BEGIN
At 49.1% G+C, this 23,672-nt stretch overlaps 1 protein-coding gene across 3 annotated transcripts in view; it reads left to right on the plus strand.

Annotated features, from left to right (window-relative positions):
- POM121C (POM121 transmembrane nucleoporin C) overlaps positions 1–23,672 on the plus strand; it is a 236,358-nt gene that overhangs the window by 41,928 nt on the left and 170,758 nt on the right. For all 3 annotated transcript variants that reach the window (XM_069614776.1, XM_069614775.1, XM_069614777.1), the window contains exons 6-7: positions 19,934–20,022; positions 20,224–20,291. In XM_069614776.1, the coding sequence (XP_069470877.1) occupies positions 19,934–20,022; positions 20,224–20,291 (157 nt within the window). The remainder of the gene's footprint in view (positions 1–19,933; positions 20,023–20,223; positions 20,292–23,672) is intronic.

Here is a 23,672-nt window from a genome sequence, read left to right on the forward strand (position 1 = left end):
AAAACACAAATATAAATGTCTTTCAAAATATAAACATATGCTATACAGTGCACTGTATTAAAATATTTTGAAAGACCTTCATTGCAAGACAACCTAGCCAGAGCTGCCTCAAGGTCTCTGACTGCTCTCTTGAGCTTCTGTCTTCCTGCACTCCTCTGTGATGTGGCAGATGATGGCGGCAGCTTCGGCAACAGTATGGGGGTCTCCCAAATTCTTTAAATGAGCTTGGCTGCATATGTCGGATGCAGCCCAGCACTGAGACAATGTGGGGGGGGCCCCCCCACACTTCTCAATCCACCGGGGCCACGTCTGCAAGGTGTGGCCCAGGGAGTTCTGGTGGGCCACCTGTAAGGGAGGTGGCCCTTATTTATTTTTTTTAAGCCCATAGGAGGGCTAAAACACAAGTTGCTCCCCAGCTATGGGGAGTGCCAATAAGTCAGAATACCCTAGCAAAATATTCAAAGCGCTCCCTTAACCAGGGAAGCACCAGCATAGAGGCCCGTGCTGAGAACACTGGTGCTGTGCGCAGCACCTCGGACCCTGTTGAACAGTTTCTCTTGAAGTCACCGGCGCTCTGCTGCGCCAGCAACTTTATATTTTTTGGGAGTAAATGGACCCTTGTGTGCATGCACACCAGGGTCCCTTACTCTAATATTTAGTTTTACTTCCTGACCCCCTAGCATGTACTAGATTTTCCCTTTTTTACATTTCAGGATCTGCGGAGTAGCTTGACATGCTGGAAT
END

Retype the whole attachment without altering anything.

At 49.1% G+C, this 23,672-nt stretch overlaps 1 protein-coding gene across 3 annotated transcripts in view; it reads left to right on the plus strand.

Annotated features, from left to right (window-relative positions):
- POM121C (POM121 transmembrane nucleoporin C) overlaps positions 1–23,672 on the plus strand; it is a 236,358-nt gene that overhangs the window by 41,928 nt on the left and 170,758 nt on the right. For all 3 annotated transcript variants that reach the window (XM_069614776.1, XM_069614775.1, XM_069614777.1), the window contains exons 6-7: positions 19,934–20,022; positions 20,224–20,291. In XM_069614776.1, the coding sequence (XP_069470877.1) occupies positions 19,934–20,022; positions 20,224–20,291 (157 nt within the window). The remainder of the gene's footprint in view (positions 1–19,933; positions 20,023–20,223; positions 20,292–23,672) is intronic.

Here is a 23,672-nt window from a genome sequence, read left to right on the forward strand (position 1 = left end):
AAAACACAAATATAAATGTCTTTCAAAATATAAACATATGCTATACAGTGCACTGTATTAAAATATTTTGAAAGACCTTCATTGCAAGACAACCTAGCCAGAGCTGCCTCAAGGTCTCTGACTGCTCTCTTGAGCTTCTGTCTTCCTGCACTCCTCTGTGATGTGGCAGATGATGGCGGCAGCTTCGGCAACAGTATGGGGGTCTCCCAAATTCTTTAAATGAGCTTGGCTGCATATGTCGGATGCAGCCCAGCACTGAGACAATGTGGGGGGGGCCCCCCCACACTTCTCAATCCACCGGGGCCACGTCTGCAAGGTGTGGCCCAGGGAGTTCTGGTGGGCCACCTGTAAGGGAGGTGGCCCTTATTTATTTTTTTTAAGCCCATAGGAGGGCTAAAACACAAGTTGCTCCCCAGCTATGGGGAGTGCCAATAAGTCAGAATACCCTAGCAAAATATTCAAAGCGCTCCCTTAACCAGGGAAGCACCAGCATAGAGGCCCGTGCTGAGAACACTGGTGCTGTGCGCAGCACCTCGGACCCTGTTGAACAGTTTCTCTTGAAGTCACCGGCGCTCTGCTGCGCCAGCAACTTTATATTTTTTGGGAGTAAATGGACCCTTGTGTGCATGCACACCAGGGTCCCTTACTCTAATATTTAGTTTTACTTCCTGACCCCCTAGCATGTACTAGATTTTCCCTTTTTTACATTTCAGGATCTGCGGAGTAGCTTGACATGCTGGAAT